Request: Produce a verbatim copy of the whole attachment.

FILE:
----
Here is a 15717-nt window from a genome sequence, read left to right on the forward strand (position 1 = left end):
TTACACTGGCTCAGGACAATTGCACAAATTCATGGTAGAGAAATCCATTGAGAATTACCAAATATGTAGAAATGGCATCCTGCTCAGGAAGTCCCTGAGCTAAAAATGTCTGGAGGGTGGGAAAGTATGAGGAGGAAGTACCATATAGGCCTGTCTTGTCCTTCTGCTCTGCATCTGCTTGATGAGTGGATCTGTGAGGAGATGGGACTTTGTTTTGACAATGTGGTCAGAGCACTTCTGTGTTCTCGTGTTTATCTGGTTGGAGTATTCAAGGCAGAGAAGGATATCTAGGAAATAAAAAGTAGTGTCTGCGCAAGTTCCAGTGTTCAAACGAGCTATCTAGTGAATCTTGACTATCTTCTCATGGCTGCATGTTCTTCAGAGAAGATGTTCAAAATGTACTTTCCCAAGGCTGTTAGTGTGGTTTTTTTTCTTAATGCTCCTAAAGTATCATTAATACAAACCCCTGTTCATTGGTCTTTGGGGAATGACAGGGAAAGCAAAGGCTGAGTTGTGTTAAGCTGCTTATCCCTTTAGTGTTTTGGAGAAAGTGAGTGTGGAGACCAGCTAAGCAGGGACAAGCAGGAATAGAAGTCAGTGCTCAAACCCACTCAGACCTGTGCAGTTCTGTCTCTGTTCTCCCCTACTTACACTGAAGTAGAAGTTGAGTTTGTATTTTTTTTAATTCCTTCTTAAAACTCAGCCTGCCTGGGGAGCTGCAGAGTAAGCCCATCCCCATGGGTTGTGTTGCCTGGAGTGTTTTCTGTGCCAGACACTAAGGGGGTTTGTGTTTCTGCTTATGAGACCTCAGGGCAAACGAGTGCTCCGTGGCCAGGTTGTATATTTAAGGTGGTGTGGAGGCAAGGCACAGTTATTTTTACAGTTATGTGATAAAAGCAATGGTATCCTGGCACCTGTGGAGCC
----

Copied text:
Here is a 15717-nt window from a genome sequence, read left to right on the forward strand (position 1 = left end):
TTACACTGGCTCAGGACAATTGCACAAATTCATGGTAGAGAAATCCATTGAGAATTACCAAATATGTAGAAATGGCATCCTGCTCAGGAAGTCCCTGAGCTAAAAATGTCTGGAGGGTGGGAAAGTATGAGGAGGAAGTACCATATAGGCCTGTCTTGTCCTTCTGCTCTGCATCTGCTTGATGAGTGGATCTGTGAGGAGATGGGACTTTGTTTTGACAATGTGGTCAGAGCACTTCTGTGTTCTCGTGTTTATCTGGTTGGAGTATTCAAGGCAGAGAAGGATATCTAGGAAATAAAAAGTAGTGTCTGCGCAAGTTCCAGTGTTCAAACGAGCTATCTAGTGAATCTTGACTATCTTCTCATGGCTGCATGTTCTTCAGAGAAGATGTTCAAAATGTACTTTCCCAAGGCTGTTAGTGTGGTTTTTTTTCTTAATGCTCCTAAAGTATCATTAATACAAACCCCTGTTCATTGGTCTTTGGGGAATGACAGGGAAAGCAAAGGCTGAGTTGTGTTAAGCTGCTTATCCCTTTAGTGTTTTGGAGAAAGTGAGTGTGGAGACCAGCTAAGCAGGGACAAGCAGGAATAGAAGTCAGTGCTCAAACCCACTCAGACCTGTGCAGTTCTGTCTCTGTTCTCCCCTACTTACACTGAAGTAGAAGTTGAGTTTGTATTTTTTTTAATTCCTTCTTAAAACTCAGCCTGCCTGGGGAGCTGCAGAGTAAGCCCATCCCCATGGGTTGTGTTGCCTGGAGTGTTTTCTGTGCCAGACACTAAGGGGGTTTGTGTTTCTGCTTATGAGACCTCAGGGCAAACGAGTGCTCCGTGGCCAGGTTGTATATTTAAGGTGGTGTGGAGGCAAGGCACAGTTATTTTTACAGTTATGTGATAAAAGCAATGGTATCCTGGCACCTGTGGAGCC